Search

Search results

    Dickens in America | Freshman Seminar 64h

    Semester: 

    Spring

    Offered: 

    2019

    What happened when Britain’s most celebrated novelist visited the world’s most celebrated experiment in democracy? This course will reconstruct Charles Dickens’ travels through the United States in 1842. We’ll read his travel narrative, the novel he wrote about the United States, and critical responses. We’ll visit some of the place he visited.  And we’ll produce our own responses to Dickens’s work, including in the twenty-first century’s favorite serial form: the podcast.

    The Election of 1800 | Freshman Seminar 47x

    Semester: 

    In 1800, Thomas Jefferson ran against the incumbent, John Adams, in arguably the most important presidential election in American history.  Students in this seminar will re-visit the election by researching the debate, state by state, in newspapers, political pamphlets, and the private letters of politicians and political observers.  Meanwhile, as the semester progresses, we will watch the current presidential election unfold, giving us ample opportunity to contrast contemporary political rhetoric with the charged campaigning of two centuries past.  

    The American Revolution | History 1404

    Semester: 

    Spring

    Offered: 

    2012

    This hands-on research seminar and conference course will take you out of the classroom and into the archives. An intensive study of the political, cultural, literary, and social history of the American Revolution, with an emphasis on Boston from the Writs of Assistance, in 1761 to the British evacuation of the city, in 1776. The class includes field trips to Boston and Cambridge historic sites, archives, museums, and graveyards.

    Historical Methods | History 97i | What is Biography?

    Semester: 

    Spring

    Offered: 

    2019

    History 97 is a team-taught introduction to the discipline of history. It is required for all sophomore History concentrators. Six different seminars are offered. In each, over the course of the term, you will explore the historian’s craft by studying and practicing a particular method. In my seminar, we will consider the methods used by biographers. Biographers write histories of lives. Their storytelling is often novelistic but their standards of evidence are those of the historian. They confront distinctive questions: What lives are worth writing? What is the relationship between the...

    Read more about Historical Methods | History 97i | What is Biography?

    Early American History | History 2600

    Semester: 

    This graduate seminar explores the historiography of early America.  Readings proceed chronologically, from 1492 to 1800.  But since what constitutes “early America” is in dispute, we begin with that debate. While the emphasis in this course is on historiographical development over the course of the twentieth century, rather than on the most dazzling work of the past few years, certain recent trends emerge on this syllabus:  the interest on global or at least transatlantic approaches and the rise of both cultural history and what some scholars call the “new political history...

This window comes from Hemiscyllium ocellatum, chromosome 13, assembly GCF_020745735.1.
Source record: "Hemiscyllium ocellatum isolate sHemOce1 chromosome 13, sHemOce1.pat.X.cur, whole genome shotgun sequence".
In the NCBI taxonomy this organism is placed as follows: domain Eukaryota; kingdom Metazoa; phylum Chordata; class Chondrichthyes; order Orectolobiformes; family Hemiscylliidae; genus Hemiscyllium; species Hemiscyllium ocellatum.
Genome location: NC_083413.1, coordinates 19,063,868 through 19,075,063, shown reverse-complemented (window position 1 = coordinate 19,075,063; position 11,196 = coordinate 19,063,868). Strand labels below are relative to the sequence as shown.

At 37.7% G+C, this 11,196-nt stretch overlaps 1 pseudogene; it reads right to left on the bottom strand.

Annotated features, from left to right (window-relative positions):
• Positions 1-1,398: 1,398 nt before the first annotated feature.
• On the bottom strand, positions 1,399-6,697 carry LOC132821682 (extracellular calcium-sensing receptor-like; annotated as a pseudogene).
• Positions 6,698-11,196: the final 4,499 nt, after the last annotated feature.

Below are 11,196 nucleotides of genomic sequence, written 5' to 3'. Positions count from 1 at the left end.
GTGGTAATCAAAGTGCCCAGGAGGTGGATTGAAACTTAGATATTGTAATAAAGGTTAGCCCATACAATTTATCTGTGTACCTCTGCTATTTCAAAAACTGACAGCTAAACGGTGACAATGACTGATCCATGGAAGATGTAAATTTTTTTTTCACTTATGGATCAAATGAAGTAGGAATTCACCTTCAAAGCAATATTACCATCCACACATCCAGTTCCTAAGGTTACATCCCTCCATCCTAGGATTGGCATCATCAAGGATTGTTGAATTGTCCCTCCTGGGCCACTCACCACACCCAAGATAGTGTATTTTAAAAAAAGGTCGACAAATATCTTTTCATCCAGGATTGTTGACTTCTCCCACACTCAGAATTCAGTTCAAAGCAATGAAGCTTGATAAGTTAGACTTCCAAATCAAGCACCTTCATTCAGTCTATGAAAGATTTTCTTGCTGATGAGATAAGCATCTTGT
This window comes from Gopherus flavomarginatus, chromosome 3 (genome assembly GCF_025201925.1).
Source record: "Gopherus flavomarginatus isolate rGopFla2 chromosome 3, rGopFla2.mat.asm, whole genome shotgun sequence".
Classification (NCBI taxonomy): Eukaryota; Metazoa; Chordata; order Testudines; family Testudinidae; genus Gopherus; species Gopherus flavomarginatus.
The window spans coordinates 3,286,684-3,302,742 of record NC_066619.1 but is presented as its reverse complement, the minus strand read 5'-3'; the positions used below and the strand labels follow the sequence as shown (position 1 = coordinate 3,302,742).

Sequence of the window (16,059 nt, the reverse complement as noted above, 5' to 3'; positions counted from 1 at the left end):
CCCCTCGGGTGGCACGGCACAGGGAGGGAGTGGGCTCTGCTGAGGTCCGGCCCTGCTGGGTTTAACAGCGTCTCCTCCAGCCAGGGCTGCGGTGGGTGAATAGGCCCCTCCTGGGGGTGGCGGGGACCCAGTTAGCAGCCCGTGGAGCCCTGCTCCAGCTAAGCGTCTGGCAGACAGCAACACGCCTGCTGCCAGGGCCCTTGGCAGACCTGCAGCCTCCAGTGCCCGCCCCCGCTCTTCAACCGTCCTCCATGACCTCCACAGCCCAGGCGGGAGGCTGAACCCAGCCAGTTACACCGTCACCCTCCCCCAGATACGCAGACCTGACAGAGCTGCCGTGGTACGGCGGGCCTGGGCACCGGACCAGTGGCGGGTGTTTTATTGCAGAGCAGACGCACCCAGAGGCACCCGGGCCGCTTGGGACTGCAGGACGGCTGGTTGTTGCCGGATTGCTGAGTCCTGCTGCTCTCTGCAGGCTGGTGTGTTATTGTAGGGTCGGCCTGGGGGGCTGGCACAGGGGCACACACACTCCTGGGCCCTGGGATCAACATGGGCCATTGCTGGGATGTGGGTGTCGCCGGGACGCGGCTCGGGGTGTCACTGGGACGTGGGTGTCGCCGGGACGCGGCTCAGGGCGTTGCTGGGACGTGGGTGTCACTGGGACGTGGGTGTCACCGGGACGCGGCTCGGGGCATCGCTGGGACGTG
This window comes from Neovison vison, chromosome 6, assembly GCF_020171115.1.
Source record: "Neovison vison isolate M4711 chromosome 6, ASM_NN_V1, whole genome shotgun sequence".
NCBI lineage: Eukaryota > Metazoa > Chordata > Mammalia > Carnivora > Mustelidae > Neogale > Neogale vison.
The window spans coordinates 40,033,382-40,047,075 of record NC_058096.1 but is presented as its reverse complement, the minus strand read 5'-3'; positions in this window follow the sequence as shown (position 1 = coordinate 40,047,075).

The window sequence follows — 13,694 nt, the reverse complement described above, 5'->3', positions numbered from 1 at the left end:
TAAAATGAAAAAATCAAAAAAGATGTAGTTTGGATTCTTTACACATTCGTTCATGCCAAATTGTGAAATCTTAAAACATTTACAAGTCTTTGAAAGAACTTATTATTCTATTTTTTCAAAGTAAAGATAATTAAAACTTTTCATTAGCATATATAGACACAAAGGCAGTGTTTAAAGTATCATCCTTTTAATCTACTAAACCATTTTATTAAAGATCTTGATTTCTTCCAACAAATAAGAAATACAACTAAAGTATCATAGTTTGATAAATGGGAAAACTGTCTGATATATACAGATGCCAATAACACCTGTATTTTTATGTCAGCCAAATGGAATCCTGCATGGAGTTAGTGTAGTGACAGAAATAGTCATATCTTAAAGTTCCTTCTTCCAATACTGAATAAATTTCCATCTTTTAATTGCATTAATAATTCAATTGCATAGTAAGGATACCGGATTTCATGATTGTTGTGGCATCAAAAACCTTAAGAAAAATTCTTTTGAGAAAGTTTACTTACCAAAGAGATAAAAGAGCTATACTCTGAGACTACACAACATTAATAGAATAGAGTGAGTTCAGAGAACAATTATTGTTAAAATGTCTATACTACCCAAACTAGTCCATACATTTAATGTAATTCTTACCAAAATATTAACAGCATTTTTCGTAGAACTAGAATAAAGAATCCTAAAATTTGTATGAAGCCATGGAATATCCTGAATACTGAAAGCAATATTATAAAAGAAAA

Read more about Early American History | History 2600

    Historical Writing | History 2616

    Semester: 

    An intensive writing workshop for history graduate students across field groups.  Readings consist of essays on historical writing and samples of particularly effective prose.  The purpose of the readings is to help you think about how and maybe even why you want to write about the past.  The work of the course consists of weekly writing assignments that we will together critique in class, paying special attention not only to standards of evidence and modes of argument but also to plot, character, and storytelling.  

    The Story of America:  Essays on Origins
    Lepore, J. 2012. The Story of America: Essays on Origins. Princeton and Oxford: Princeton University Press. Abstract

    A finalist for the 2013 PEN Literary Award for the Art of the Essay

    In The Story of America, Harvard historian and New Yorker staff writer Jill Lepore investigates American origin stories—from John Smith’s account of the founding of Jamestown in 1607 to Barack Obama’s 2009 inaugural address—to show how American democracy is bound up with the history of print. Over the centuries, Americans have read and written their way into a political culture of ink and type.
    Part civics primer, part cultural history, The Story of America excavates the origins of everything from the paper ballot and the Constitution to the I.O.U. and the dictionary. Along the way it presents fresh readings of Benjamin Franklin’s Way to Wealth; Thomas Paine’s Common Sense; “The Raven,” by Edgar Allan Poe; and “Paul Revere’s Ride,” by Henry Wadsworth Longfellow; as well as histories of lesser-known genres, including biographies of presidents, novels of immigrants, and accounts of the Depression. From past to present, Lepore argues, Americans have wrestled with the idea of democracy by telling stories. In this thoughtful and provocative book, Lepore offers at once a history of origin stories and a meditation on storytelling itself.

Pages